Guillen gave the other slot to Mark Buehrle, one of his own starters, who was roughed up for 11 runs (10 earned) and 13 hits in a loss to the Cubs yesterday, his ERA rising from 3.22 to 3.86. Buehrle is one of six White Sox on the roster, tying the Mets for the most players selected.

``I still am holding out hope that I think Schill maybe has a chance if something happens," Francona said. ``I don't think there should be an All-Star game this year without Schill. I think that's kind of a shame."

The manager is hoping Ramírez, on the other hand, won't play. So, it seems, is fellow All-Star Ortiz. ``I said to him, `You've got to chill out,' " Ortiz said. ``The All-Star Game and everything is good, but you've got a second half coming in. We need Manny."

With Ramírez being taken out of a number of games in the later innings to protect a sore right knee, Francona doesn't want additional stress placed on his slugger, who nabbed the most votes of anyone in the AL fan balloting. Francona would rather keep him out of the game -- which Ramírez has begged off twice in the past -- and keep him around for the remainder of the season. He doesn't want the glorified exhibition to cost him real games.

``If somebody's going to take some heat, I hope it's me," Francona said. ``I already asked him to not play. I didn't tell him he couldn't play. I've asked him in the interests of our ball club, I think it's something he needs to think about. I'm hoping that's what he'll do."

With Ortiz and Ramírez making the team, questions surrounded Varitek, who was leading the last time the fan votes were released, and Loretta, who was trailing injured Yankee Robinson Cano. But with Rodriguez winning out and the Twins' Joe Mauer (major league-leading .392 average) taking the player vote at catcher, there was no room for Varitek. Loretta, though, cleaned up in the final week, a fact he credited to Red Sox fans.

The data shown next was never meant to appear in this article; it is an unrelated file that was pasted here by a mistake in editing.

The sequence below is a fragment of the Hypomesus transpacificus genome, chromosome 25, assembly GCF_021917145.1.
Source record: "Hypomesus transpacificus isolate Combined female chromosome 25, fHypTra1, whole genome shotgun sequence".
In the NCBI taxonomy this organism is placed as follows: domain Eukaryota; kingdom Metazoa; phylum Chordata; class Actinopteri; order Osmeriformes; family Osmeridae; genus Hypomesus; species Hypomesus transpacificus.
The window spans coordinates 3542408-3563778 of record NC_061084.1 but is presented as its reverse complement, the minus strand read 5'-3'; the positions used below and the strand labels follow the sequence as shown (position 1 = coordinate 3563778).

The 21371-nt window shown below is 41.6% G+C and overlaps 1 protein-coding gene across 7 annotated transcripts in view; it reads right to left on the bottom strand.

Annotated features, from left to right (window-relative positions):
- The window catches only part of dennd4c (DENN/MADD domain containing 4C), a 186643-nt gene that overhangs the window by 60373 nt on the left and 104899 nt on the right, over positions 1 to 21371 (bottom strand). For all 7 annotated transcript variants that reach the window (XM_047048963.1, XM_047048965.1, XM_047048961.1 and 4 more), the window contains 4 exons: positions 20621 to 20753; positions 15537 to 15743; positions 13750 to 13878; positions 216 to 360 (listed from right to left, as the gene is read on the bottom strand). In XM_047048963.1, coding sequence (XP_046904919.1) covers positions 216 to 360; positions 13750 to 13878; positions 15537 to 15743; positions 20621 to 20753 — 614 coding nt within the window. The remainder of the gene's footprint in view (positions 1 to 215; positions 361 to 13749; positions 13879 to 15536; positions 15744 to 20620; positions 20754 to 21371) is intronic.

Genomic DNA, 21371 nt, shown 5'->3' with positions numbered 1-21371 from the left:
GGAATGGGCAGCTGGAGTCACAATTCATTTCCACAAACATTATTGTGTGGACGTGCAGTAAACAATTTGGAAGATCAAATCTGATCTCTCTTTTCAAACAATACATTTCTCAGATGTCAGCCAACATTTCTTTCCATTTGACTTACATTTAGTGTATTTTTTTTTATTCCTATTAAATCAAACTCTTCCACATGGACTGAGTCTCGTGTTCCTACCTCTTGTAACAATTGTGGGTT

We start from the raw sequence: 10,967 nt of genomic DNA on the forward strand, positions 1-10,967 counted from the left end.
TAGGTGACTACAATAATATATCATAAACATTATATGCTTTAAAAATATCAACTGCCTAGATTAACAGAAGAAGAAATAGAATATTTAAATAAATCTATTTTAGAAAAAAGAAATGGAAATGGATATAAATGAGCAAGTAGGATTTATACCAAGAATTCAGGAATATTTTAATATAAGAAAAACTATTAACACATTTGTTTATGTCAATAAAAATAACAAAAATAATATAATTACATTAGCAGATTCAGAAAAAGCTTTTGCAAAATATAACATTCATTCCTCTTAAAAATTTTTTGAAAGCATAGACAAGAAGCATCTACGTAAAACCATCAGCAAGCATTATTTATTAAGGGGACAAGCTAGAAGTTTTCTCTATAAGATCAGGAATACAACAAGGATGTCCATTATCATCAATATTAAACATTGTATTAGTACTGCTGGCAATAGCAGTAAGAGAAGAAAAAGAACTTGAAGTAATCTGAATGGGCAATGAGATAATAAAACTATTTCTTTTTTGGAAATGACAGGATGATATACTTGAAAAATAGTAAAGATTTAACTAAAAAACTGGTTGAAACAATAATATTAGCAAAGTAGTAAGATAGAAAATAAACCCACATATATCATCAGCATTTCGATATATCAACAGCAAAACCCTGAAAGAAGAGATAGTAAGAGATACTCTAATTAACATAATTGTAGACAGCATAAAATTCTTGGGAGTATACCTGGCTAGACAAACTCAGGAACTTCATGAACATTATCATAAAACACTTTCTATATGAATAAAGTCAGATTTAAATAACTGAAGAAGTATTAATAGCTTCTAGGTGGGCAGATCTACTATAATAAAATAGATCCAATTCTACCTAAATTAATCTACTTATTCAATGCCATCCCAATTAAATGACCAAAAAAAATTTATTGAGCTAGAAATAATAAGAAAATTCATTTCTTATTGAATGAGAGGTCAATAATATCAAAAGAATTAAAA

Loretta, who will be making his second All-Star appearance, said this will be different.

When he showed up in Houston for the 2004 game, as the sole member of the Padres named to the roster, he wasn't exactly sure of the procedure. Sure, he was a 10-year veteran. But that was his first All-Star Game, and he was alone.

``There's no question there's a sense of awe when you walk in that locker room with the best players in the world," said Loretta, who managed to snag a Roger Clemens autograph last time and plans to target Tom Glavine this year.

``I don't consider myself in that category. I'm just somebody that tries to be consistent. I'm not like David Ortiz or Alex Rodriguez. I think it also is daunting because I was there by myself. There weren't any teammates around. That was hard. You feel like, `What do I do?'

``That stage of your career, you fit in any locker room, but I didn't know really what to do. Didn't know whether to ask guys for autographs. I think I'll be able to savor it a little more this time."